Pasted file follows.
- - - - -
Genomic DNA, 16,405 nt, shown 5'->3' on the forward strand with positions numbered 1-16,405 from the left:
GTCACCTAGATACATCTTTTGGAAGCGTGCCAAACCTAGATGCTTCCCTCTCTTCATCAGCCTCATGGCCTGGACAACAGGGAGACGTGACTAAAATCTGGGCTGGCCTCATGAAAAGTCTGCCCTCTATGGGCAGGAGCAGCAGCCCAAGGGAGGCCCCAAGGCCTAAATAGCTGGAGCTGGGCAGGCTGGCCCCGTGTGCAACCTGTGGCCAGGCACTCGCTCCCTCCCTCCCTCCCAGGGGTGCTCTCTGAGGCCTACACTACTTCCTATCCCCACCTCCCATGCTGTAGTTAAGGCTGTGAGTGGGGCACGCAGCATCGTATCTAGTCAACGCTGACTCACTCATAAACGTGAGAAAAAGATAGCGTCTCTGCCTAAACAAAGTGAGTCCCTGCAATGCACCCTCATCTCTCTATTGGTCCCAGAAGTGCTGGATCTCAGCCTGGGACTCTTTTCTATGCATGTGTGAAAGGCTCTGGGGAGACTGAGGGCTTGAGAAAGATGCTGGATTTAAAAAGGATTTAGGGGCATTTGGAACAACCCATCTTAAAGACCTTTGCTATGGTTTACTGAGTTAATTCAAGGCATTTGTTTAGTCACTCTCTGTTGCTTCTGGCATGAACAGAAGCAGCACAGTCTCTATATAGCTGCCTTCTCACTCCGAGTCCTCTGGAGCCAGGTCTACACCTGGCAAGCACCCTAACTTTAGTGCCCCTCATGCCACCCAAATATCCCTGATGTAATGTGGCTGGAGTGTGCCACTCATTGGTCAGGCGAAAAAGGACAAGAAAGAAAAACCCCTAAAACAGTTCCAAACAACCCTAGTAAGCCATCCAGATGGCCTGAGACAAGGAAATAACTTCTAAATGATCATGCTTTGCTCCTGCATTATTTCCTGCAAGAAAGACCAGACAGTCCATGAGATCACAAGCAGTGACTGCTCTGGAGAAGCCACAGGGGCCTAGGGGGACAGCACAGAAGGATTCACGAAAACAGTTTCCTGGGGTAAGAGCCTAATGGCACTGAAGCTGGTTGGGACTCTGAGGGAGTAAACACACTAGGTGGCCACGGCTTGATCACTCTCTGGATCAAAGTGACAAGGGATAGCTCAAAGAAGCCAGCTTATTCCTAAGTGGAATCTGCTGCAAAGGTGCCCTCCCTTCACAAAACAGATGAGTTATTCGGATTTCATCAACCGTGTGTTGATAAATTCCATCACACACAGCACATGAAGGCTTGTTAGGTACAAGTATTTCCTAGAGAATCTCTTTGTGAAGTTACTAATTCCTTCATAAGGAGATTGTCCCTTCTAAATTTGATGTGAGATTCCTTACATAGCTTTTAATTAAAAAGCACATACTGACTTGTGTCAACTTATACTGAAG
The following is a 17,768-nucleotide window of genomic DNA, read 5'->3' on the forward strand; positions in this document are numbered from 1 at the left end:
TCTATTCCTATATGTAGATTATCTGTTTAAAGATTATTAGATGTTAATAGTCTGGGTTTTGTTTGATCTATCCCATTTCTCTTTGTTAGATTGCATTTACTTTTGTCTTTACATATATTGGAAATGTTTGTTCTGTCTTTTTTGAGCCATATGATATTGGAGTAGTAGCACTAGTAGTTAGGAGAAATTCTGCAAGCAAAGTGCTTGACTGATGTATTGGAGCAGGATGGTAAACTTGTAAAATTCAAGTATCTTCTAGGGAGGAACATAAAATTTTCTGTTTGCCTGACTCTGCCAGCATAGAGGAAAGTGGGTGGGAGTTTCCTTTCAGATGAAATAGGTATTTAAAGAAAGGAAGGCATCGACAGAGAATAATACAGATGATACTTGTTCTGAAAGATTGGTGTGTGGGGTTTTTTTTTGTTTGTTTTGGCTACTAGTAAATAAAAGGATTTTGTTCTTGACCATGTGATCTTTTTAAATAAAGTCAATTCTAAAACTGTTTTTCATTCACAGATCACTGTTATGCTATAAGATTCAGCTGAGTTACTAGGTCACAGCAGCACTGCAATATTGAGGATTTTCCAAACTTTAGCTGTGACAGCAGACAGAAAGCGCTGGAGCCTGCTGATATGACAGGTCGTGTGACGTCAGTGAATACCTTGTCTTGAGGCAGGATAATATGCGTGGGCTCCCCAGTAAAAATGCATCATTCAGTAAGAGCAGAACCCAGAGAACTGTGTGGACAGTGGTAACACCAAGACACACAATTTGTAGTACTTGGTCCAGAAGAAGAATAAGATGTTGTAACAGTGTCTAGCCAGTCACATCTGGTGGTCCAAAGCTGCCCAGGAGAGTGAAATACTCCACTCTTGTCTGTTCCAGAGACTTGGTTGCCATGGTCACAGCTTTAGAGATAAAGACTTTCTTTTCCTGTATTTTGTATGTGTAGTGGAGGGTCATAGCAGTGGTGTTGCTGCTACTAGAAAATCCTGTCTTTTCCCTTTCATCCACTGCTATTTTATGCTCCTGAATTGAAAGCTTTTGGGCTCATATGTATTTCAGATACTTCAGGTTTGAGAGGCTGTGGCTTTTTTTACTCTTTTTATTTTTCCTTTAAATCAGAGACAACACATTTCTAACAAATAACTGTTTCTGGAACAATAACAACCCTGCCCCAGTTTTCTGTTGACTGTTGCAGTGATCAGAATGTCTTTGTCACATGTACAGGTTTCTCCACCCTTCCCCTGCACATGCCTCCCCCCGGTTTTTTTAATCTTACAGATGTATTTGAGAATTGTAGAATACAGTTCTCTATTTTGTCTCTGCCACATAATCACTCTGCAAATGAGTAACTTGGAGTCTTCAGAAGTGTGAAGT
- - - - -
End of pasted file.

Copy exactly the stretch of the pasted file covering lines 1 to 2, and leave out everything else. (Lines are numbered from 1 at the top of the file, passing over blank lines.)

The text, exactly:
Genomic DNA, 16,405 nt, shown 5'->3' on the forward strand with positions numbered 1-16,405 from the left:
GTCACCTAGATACATCTTTTGGAAGCGTGCCAAACCTAGATGCTTCCCTCTCTTCATCAGCCTCATGGCCTGGACAACAGGGAGACGTGACTAAAATCTGGGCTGGCCTCATGAAAAGTCTGCCCTCTATGGGCAGGAGCAGCAGCCCAAGGGAGGCCCCAAGGCCTAAATAGCTGGAGCTGGGCAGGCTGGCCCCGTGTGCAACCTGTGGCCAGGCACTCGCTCCCTCCCTCCCTCCCAGGGGTGCTCTCTGAGGCCTACACTACTTCCTATCCCCACCTCCCATGCTGTAGTTAAGGCTGTGAGTGGGGCACGCAGCATCGTATCTAGTCAACGCTGACTCACTCATAAACGTGAGAAAAAGATAGCGTCTCTGCCTAAACAAAGTGAGTCCCTGCAATGCACCCTCATCTCTCTATTGGTCCCAGAAGTGCTGGATCTCAGCCTGGGACTCTTTTCTATGCATGTGTGAAAGGCTCTGGGGAGACTGAGGGCTTGAGAAAGATGCTGGATTTAAAAAGGATTTAGGGGCATTTGGAACAACCCATCTTAAAGACCTTTGCTATGGTTTACTGAGTTAATTCAAGGCATTTGTTTAGTCACTCTCTGTTGCTTCTGGCATGAACAGAAGCAGCACAGTCTCTATATAGCTGCCTTCTCACTCCGAGTCCTCTGGAGCCAGGTCTACACCTGGCAAGCACCCTAACTTTAGTGCCCCTCATGCCACCCAAATATCCCTGATGTAATGTGGCTGGAGTGTGCCACTCATTGGTCAGGCGAAAAAGGACAAGAAAGAAAAACCCCTAAAACAGTTCCAAACAACCCTAGTAAGCCATCCAGATGGCCTGAGACAAGGAAATAACTTCTAAATGATCATGCTTTGCTCCTGCATTATTTCCTGCAAGAAAGACCAGACAGTCCATGAGATCACAAGCAGTGACTGCTCTGGAGAAGCCACAGGGGCCTAGGGGGACAGCACAGAAGGATTCACGAAAACAGTTTCCTGGGGTAAGAGCCTAATGGCACTGAAGCTGGTTGGGACTCTGAGGGAGTAAACACACTAGGTGGCCACGGCTTGATCACTCTCTGGATCAAAGTGACAAGGGATAGCTCAAAGAAGCCAGCTTATTCCTAAGTGGAATCTGCTGCAAAGGTGCCCTCCCTTCACAAAACAGATGAGTTATTCGGATTTCATCAACCGTGTGTTGATAAATTCCATCACACACAGCACATGAAGGCTTGTTAGGTACAAGTATTTCCTAGAGAATCTCTTTGTGAAGTTACTAATTCCTTCATAAGGAGATTGTCCCTTCTAAATTTGATGTGAGATTCCTTACATAGCTTTTAATTAAAAAGCACATACTGACTTGTGTCAACTTATACTGAAG